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Some might consider Shark-mesh overkill for allowing rushes to regenerate.

In our first year of working on the farm, we really tried to practise the permaculture principle of long and thoughtful observation, but it always competed with our own impatience to see change. In that first flurry of clearing gullies and planting seedlings, I remember trawling the internet for before-and-after shots of other people’s reveg projects: something to help imagine a future for the block. Seasoned tree-planters told us we’d see real change in five years, the optimistic suggested three, others, fifteen.

PycnanthaRegen

Self-regenerating golden wattle (Acacia pycnantha) after two years, and protection from kangaroos. This wattle was one of four trees present on the entire property in 2012.

Now at the two year mark, we are noticing change. Removing cattle and fencing sensitive areas has allowed a fuzz of groundcover to begin growing over the barest of gullies. Fences have reoriented deer and kangaroo movement and grazing patterns. Some seedlings planted in the cold, soggy winter of 2013 appeared to die, but then surprised us by resprouting and growing at a cracking pace the following autumn. Other plants that were repeatedly pruned back to their tree-guard height by roos have invested their growing energy into roots and woody stems.

While a few eucalypts have chanced upon perfect locations and are now over a metre high, the most enthusiastic growers have been Kangaroo Thorns (Acacia paradoxa), surviving in a variety of locations and resisting the attentions of kangaroos. We’re excited about, but patiently awaiting, the emergent habitat value of paradoxa and the spotting of small, woodland birds for whom our present, open grassland is unsuitable.

ZephyrCkRegen

Zephyr Creek was one of our earliest regeneration projects, named after the 1960s Ford that had been parked in the bottom of the gully. In its clean up, Zephyr Creek offered up several tonnes of steel, a couple of hundred tyres, a few bags of styrofoam and two golf caddies, perhaps AWOL from the adjacent resort. We pinned fallen timber along the contours of the newly exposed gully edge to stabilise it and have planted in and around the creek over two winters. With the gully banks settled and the seedlings now cresting their treeguards, this patch is evolving back towards woodland, helped along by ongoing weed control.

If you happen to be the type of person who engages in revegetation and like us, is keen for inspiration, we’ve compiled below a collection of photos of what some of our plants look like so far. We’re still learning that you can’t rush regeneration, and the most significant changes happen at the pace of the ecosystem, but sometimes looking back can be an inspiring way to continue looking forward. Happy and patient growing!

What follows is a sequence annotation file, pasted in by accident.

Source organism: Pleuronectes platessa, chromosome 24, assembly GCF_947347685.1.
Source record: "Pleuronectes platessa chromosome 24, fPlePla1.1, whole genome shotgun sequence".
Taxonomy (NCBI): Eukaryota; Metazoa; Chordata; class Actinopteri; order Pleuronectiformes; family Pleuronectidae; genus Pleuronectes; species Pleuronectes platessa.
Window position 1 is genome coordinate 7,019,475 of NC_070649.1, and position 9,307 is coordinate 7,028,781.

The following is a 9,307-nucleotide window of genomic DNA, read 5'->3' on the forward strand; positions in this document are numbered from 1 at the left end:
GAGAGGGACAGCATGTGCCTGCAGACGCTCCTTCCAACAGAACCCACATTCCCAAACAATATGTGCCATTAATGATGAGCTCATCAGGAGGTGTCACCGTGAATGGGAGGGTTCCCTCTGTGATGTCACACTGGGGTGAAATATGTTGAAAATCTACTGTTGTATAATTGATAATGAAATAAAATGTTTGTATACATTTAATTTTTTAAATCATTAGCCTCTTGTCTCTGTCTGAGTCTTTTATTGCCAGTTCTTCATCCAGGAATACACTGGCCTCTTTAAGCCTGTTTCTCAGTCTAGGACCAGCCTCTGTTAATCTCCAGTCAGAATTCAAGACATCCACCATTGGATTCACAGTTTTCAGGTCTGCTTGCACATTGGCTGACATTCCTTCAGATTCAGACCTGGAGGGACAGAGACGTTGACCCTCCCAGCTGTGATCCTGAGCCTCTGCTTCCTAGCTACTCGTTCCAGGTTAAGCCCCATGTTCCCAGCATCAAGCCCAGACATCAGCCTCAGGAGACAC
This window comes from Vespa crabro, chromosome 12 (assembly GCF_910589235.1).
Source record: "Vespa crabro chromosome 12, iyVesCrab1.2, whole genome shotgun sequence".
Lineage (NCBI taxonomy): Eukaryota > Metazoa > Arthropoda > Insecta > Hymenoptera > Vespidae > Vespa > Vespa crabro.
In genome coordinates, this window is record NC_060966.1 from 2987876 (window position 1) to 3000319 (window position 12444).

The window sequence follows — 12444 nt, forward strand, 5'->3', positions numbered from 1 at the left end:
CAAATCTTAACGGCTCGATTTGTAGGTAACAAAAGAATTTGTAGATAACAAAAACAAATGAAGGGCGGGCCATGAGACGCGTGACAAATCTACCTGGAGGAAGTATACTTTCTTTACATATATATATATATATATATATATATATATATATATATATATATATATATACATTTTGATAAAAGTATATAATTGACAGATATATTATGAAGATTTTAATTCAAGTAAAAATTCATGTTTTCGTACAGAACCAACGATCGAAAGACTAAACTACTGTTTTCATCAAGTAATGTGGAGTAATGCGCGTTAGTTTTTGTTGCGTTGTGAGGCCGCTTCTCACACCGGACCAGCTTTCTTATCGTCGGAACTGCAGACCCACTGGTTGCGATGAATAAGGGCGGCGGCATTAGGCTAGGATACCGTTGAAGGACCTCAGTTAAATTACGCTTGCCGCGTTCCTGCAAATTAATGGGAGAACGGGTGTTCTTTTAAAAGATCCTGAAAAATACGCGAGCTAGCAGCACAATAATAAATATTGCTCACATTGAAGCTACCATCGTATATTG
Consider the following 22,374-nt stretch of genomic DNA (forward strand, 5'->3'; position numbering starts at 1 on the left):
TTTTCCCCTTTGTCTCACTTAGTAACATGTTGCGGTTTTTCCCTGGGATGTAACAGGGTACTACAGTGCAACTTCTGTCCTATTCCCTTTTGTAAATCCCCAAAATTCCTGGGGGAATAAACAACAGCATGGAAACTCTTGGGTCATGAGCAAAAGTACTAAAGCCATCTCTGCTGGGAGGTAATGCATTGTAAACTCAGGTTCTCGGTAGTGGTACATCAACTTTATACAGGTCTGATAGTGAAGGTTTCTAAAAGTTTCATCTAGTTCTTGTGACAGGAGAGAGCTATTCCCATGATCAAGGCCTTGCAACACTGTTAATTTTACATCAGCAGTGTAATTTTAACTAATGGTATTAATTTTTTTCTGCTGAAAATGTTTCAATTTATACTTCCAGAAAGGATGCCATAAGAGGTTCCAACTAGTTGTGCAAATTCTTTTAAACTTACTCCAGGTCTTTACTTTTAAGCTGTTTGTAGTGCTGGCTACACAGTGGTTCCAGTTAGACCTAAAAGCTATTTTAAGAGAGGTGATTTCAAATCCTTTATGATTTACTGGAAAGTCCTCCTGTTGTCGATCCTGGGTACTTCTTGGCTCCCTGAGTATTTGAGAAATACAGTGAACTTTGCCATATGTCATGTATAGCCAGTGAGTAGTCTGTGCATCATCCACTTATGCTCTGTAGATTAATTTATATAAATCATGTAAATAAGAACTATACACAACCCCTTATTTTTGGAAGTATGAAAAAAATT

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Acacia paradoxa, one and a half years since planting, two years since germination.

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Melaleuca lanceolata, one and a half years since planting, two years since germination. Repeatedly grazed by roos, but now with thick, woody stems.

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Eucalyptus camaldulensis (river red gum), one and a half years since planting, two years since germination. Munched by leafhoppers, but now stands at about 130cm.

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Acacia pycnantha, one and a half years since planting, two years since germination. Repeatedly grazed by kangaroos.

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Rhagodia candolleana (seaberry saltbush), one and a half years since planting, two years since germination.

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Acacia paradoxa (kangaroo thorn), one and a half years since planting, two years since germination. Spreading its branches after six months without a tree-guard.

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Eucalyptus leucoxylon, (SA blue gum) one and a half years since planting, two years since germination. Now stands at 110cm.

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Eucalyptus fasciculosa (pink gum), five months since planting, a year since germination.

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